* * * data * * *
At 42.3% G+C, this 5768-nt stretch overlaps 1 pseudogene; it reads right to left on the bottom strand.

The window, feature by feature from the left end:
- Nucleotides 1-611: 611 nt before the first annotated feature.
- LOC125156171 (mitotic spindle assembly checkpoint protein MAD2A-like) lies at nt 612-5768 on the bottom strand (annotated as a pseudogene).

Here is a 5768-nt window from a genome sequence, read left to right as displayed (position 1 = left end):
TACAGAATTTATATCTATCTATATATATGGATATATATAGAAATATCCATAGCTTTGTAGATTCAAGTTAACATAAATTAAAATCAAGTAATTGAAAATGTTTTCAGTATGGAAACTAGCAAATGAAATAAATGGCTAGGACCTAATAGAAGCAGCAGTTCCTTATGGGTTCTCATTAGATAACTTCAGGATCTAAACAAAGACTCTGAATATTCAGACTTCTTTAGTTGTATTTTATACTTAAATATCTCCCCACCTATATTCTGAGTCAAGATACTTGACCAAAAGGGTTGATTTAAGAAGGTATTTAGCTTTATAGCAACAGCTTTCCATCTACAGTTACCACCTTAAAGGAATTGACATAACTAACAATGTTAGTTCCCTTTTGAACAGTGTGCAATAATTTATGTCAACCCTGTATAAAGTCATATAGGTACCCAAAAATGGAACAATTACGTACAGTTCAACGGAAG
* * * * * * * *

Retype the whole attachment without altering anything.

At 42.3% G+C, this 5768-nt stretch overlaps 1 pseudogene; it reads right to left on the bottom strand.

The window, feature by feature from the left end:
- Nucleotides 1-611: 611 nt before the first annotated feature.
- LOC125156171 (mitotic spindle assembly checkpoint protein MAD2A-like) lies at nt 612-5768 on the bottom strand (annotated as a pseudogene).

Here is a 5768-nt window from a genome sequence, read left to right as displayed (position 1 = left end):
TACAGAATTTATATCTATCTATATATATGGATATATATAGAAATATCCATAGCTTTGTAGATTCAAGTTAACATAAATTAAAATCAAGTAATTGAAAATGTTTTCAGTATGGAAACTAGCAAATGAAATAAATGGCTAGGACCTAATAGAAGCAGCAGTTCCTTATGGGTTCTCATTAGATAACTTCAGGATCTAAACAAAGACTCTGAATATTCAGACTTCTTTAGTTGTATTTTATACTTAAATATCTCCCCACCTATATTCTGAGTCAAGATACTTGACCAAAAGGGTTGATTTAAGAAGGTATTTAGCTTTATAGCAACAGCTTTCCATCTACAGTTACCACCTTAAAGGAATTGACATAACTAACAATGTTAGTTCCCTTTTGAACAGTGTGCAATAATTTATGTCAACCCTGTATAAAGTCATATAGGTACCCAAAAATGGAACAATTACGTACAGTTCAACGGAAG